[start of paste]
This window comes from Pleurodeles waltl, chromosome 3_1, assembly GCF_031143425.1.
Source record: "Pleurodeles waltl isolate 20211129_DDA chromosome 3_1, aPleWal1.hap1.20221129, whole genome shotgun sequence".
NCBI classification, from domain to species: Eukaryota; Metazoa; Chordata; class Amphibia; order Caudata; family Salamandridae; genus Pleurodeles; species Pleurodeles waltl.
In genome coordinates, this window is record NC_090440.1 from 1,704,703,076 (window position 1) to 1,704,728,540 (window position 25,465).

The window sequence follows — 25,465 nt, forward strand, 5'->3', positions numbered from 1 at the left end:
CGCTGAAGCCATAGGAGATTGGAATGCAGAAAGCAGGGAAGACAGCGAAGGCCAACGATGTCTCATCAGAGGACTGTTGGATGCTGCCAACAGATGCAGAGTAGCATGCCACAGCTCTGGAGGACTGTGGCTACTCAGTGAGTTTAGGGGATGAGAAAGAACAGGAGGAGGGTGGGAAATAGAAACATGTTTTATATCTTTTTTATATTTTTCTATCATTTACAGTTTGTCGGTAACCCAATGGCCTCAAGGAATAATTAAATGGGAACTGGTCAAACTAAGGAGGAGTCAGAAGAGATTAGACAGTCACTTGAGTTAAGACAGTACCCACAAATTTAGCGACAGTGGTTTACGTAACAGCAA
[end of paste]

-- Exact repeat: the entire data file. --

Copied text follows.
This window comes from Pleurodeles waltl, chromosome 3_1, assembly GCF_031143425.1.
Source record: "Pleurodeles waltl isolate 20211129_DDA chromosome 3_1, aPleWal1.hap1.20221129, whole genome shotgun sequence".
NCBI classification, from domain to species: Eukaryota; Metazoa; Chordata; class Amphibia; order Caudata; family Salamandridae; genus Pleurodeles; species Pleurodeles waltl.
In genome coordinates, this window is record NC_090440.1 from 1,704,703,076 (window position 1) to 1,704,728,540 (window position 25,465).

The window sequence follows — 25,465 nt, forward strand, 5'->3', positions numbered from 1 at the left end:
CGCTGAAGCCATAGGAGATTGGAATGCAGAAAGCAGGGAAGACAGCGAAGGCCAACGATGTCTCATCAGAGGACTGTTGGATGCTGCCAACAGATGCAGAGTAGCATGCCACAGCTCTGGAGGACTGTGGCTACTCAGTGAGTTTAGGGGATGAGAAAGAACAGGAGGAGGGTGGGAAATAGAAACATGTTTTATATCTTTTTTATATTTTTCTATCATTTACAGTTTGTCGGTAACCCAATGGCCTCAAGGAATAATTAAATGGGAACTGGTCAAACTAAGGAGGAGTCAGAAGAGATTAGACAGTCACTTGAGTTAAGACAGTACCCACAAATTTAGCGACAGTGGTTTACGTAACAGCAA